Q117. Mention the important Sikh festivals.
Sikh festivals are many, for example general festivals like the birthdays, the accession anniversaries of the Gurus, the death anniversaries of the Gurus, in addition to other special events. There are also local festivals like Maghi (celebrated at Mukatsar in Punjab) Holla Mahalla (celebrated at Anandpur and Fatehgar Sahib). However, there are five big festivals which are celebrated by the Sikhs all over the world. These festivals are not meant for solely entertainment, pleasure of food and frolic, but are occasions for the revitalization of faith and rededication to the principles and practices of Sikhism. These celebrations are open to all men and women without distinction of caste, creed or color and take form in devotion and worship, through Kirtan (hymnal singing), Katha (discourse or lecture) and Ardas (supplication), Karah Parsad (consecrated food) and Langar (free food in the community kitchen).
(i) Guru Nanak’s Birthday: Guru Nanak is the Founder of Sikh religion. He was born on 20th October 1469 at Talwandi, now in Pakistan. The actual birthday-anniversary varies, according to the dates of the Bikrami Sambat. The celebrations generally last for three days, though in some small villages or Gurdwaras, there is only a one-day celebration on the actual birthday. Two days before the birthday, an Akhand Path (continuous reading of Sri Guru Granth Sahib which takes about 48 hours, by relays of readers called pathis) is held in the Gurdwara (Sikh Temple). One day before the birthday, a procession is organized through the town, led by Panj Piyaras (Five Khalsas) and the Palki (palanquin) of Sri Guru Granth Sahib followed by teams of singers, singing hymns, brass-band playing different tunes and groups of devotees singing in chorus. On the actual birthday a Diwan (religious session) begins early in the morning at about four O’clock, with the singing of the Asa-di-var (morning prayer) followed by the hymns from the Scripture. Then follows the Bhog (reading of last five pages) of the Akhand Path after which more, Kirtan and Katha, lectures and the recitation of poems in praise of the Guru. This celebration goes on till lunch-time, when Langar is served to all.
Some Gurdwaras also hold night-services. These begin soon after sunset when the Rehras and Chaupai are recited. Then follows Kirtan till late in the night. Sometimes a Kavidarbar (poetic symposium) is held, to enable poets to pay their tributes to the Guru in their own words. At about 1.20 A.M. (the actual time of the birth of the Guru) the congregation sings the praises of the Guru and recites the Holy Word. The function ends at about 2 A.M.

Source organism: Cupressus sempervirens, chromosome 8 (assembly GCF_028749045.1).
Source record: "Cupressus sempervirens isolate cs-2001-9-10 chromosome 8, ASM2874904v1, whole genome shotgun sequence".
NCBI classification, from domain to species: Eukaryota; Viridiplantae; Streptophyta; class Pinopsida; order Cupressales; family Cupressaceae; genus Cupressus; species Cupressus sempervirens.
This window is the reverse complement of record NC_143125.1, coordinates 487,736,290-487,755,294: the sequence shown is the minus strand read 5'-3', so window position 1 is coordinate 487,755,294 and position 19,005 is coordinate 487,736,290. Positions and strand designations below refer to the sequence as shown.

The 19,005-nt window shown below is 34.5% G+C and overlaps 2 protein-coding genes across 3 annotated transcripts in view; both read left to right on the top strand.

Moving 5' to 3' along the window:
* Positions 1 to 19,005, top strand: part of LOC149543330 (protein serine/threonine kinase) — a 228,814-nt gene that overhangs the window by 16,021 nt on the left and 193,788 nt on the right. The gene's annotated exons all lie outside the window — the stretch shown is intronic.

(ii) Guru Gobind Singh’s Birthday: Guru Gobind Singh is the tenth Guru of the Sikhs. He was born at Patna on 22nd December 1666. The celebrations are similar to those for the three-day schedule of Guru Nanak’s birthday. Those Sikhs who cannot join the main celebrations for some reason or live in places where there is no Sikh Temple, hold a celebration in their own homes and themselves perform Kirtan, Ardas and distribute Karah Parsad.
(iii) The Installation of Sri Guru Granth Sahib as permanent Guru:
Three days before passing away, Guru Gobind Singh conferred perpetual Gurudom on Sri Guru Granth Sahib on 3rd October 1708. The Sikh Scripture is also called the Eleventh Guru. On this day a special one-day celebration is held with Kirtan, Katha, lectures, Karah-Parsad and Langar. Sikhs then rededicate themselves to follow the teachings contained in the Guru Granth Sahib. In all Sikh temples, the Guru Granth Sahib presides and holds the most prominent place. In some Gurdwaras, an Akhand Path is read as a part of the celebration.
(iv) Baisakhi: This is the Birthday of the Khalsa (the pure ones). Guru Gobind Singh started the Khalsa brotherhood with his ‘baptism of steel’ on 30th March 1699. This one-day celebration is held in Gurdwaras with Kirtan, Katha, lecture and Karah-Parsad, Ardas and Langar. In addition, the Amrit ceremony is held and Amrit is given to those who offer themselves for baptism. Sikhs after taking Amrit, are called Khalsa. In some Gurdwaras, an Akhand Path is read as a part of the celebration.
(v) Diwali: The Sikhs celebrate Diwali – generally regarded as a Hindu festival – because Guru Hargobind came back to Amritsar on this day in 1620, after his release from Gwalior jail. The one-day celebration is held with Kirtan, Katha, lectures, Karah-Parsad, Ardas and langar in the Gurdwara. Diwali means festival of lights. So in the evening, illuminations are lit and fire-work displays are held, both in Gurdwaras and in the homes of Sikhs to express their joy at the return of the Sikhs’s Guru to Sri Akal Takht (The Throne of the Timeless one) at Amritsar.
In addition to the above festivals, celebrations are held in memory of the martyrdom anniversary of Guru Arjan in summer season, and the martrdom anniversary of Guru Teg Bahadur in winter, in every Sikh temple.